Experts say no sugary drinks for kids, but parents can't do it alone

Experts say no sugary drinks for kids, but parents can't do it alone
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This week, four of the largest organizations dealing with pediatric health came together to endorse new guidelines about what young children should drink. On the surface, these recommendations are not surprising: They suggest that kids under five should be drinking primarily water and dairy milk and avoiding sugary drinks and juices. 

But heeding even this intuitive advice is a major public health challenge — one that will take more than just informed consumer choices. These guidelines point to an urgent need for stronger regulations, system changes and more cooperation from industry to protect our children’s current and future health. 

Consider this: Even though the dangers of sugary drinks may be well-understood, close to half of all children between ages two and five consume sugary drinks such as sodas or fruit-flavored drinks every day. The excess sugar in these drinks is a significant driver in rising obesity rates among children. It’s now estimated that if current trends continue, more than half of today’s children will be obese by age 35.

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But we can’t pin all of this on parents. Confusing labeling and misleading marketing are undermining parents’ best intentions to make the right choices for their children. 

If you want to see what parents are up against, just stroll down a typical grocery-store juice aisle. You’ll find row after row of highly sugared, fruit-flavored drinks masquerading as juices trying to sell parents on their supposed healthy virtues. These beverages assign themselves deliberately confusing names like juice drink or juice blend, and they often feature prominent photos of wholesome-looking fruit on their packaging. Their labels feature meaningless or misleading claims such as “all-natural ingredients” or “made with natural fruit juices.”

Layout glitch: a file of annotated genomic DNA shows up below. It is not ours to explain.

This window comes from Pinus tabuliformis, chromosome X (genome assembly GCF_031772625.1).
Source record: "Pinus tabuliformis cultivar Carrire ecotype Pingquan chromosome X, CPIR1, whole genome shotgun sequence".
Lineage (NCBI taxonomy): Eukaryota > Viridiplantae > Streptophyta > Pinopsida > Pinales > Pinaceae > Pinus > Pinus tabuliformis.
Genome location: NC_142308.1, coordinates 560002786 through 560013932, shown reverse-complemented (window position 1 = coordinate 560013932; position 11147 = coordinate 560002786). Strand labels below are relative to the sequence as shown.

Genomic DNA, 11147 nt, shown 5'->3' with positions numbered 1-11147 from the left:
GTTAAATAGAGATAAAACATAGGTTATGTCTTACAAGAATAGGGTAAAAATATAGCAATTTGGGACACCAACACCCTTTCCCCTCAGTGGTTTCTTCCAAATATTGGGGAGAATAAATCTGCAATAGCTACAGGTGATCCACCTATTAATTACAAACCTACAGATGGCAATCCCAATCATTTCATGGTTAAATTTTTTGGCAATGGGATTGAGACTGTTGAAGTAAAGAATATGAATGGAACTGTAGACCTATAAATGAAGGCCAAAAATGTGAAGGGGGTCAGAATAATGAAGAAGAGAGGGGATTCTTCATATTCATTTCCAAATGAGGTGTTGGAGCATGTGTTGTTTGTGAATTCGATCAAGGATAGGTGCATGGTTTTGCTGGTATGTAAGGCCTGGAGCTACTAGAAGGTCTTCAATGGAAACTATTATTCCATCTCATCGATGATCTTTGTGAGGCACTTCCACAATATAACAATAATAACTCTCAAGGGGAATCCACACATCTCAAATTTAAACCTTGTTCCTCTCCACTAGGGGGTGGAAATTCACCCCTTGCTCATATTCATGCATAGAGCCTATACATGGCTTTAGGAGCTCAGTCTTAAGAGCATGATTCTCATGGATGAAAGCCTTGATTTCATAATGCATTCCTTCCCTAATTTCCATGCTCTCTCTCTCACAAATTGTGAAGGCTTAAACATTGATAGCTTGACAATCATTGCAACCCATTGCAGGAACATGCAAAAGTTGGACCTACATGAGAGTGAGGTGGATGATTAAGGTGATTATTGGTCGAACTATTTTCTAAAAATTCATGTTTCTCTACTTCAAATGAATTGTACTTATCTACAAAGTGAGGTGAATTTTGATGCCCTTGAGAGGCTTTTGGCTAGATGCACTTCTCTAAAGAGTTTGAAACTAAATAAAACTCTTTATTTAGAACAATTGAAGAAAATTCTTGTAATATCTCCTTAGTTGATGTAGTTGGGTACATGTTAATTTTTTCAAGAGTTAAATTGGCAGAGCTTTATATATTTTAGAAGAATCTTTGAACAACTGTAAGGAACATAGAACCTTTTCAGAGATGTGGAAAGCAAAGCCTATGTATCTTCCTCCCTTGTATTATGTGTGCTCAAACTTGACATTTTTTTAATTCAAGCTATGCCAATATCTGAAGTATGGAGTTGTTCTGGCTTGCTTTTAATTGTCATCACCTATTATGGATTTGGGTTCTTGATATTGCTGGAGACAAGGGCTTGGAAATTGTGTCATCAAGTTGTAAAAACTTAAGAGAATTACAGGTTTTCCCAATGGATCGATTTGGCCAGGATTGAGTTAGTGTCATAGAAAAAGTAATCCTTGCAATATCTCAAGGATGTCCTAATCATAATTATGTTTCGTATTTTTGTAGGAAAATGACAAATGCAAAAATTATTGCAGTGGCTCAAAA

Add in a bevy of new products — from specially engineered toddler formulas to plant-based milks that are often loaded with sugar, all claiming to be the right choice for your child’s health — and it’s no wonder parents are confused. Even nutrition experts sometime struggle to quickly find the impostors without probing the fine print. 

The new guidelines — part of Healthy Eating Research, a national program of the Robert Wood Johnson Foundation — are an attempt to clarify what’s healthy and what’s not. Experts from the Academy of Nutrition and Dietetics, the American Academy of Pediatrics, the American Academy of Pediatric Dentistry and the American Heart Association worked together to develop the recommendations, which endorse breast milk or formula for infants and primarily water and dairy milk, which has many nutrients essential for young developing bodies and brains, for children ages one to five. 

But the guidelines need corresponding action from government and industry to have an impact. As a starting point, the Food and Drug Administration needs to take a stronger role enforcing regulations and imposing new standards on food labeling and marketing. Checking the use of no- and low-calorie sweeteners in fruit-flavored drinks and not allowing pictures of whole fruit on packaging of juice drinks that are not 100 percent juice are good places to start. 

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Additionally, food and beverage makers could voluntarily agree to make it easier to identify the amount of real juice and added sugars in their fruit drinks by having this information on the front of the package. Companies could help by immediately adopting new nutrition facts labels that for large food manufacturers will be required by the FDA by January 2020, which clearly identify added sugars.

They could also ensure that their products comply with recommended serving sizes. While the recommended portions of 100 percent juice is no more than four ounces for one- to three-year-olds and six ounces for four- to five-year-olds, most juice boxes are actually slightly larger, and those extra calories and sugar quickly add up.

These guidelines would confirm our common-sense understanding of what’s healthy for our kids. But the need for them also shows how difficult it can be for parents to turn their good instincts into wise, healthy purchases. We can be doing more to help parents — and, in the interest of our kids’ health, we need to be doing so. 

Mary Story is a professor of family medicine and community health, and global health at Duke University and director of the Healthy Eating Research program, which is funded by the Robert Wood Johnson Foundation. More information on the beverage guidelines, including parent-focused guides and videos in English and Spanish, can be found at www.healthydrinkshealthykids.org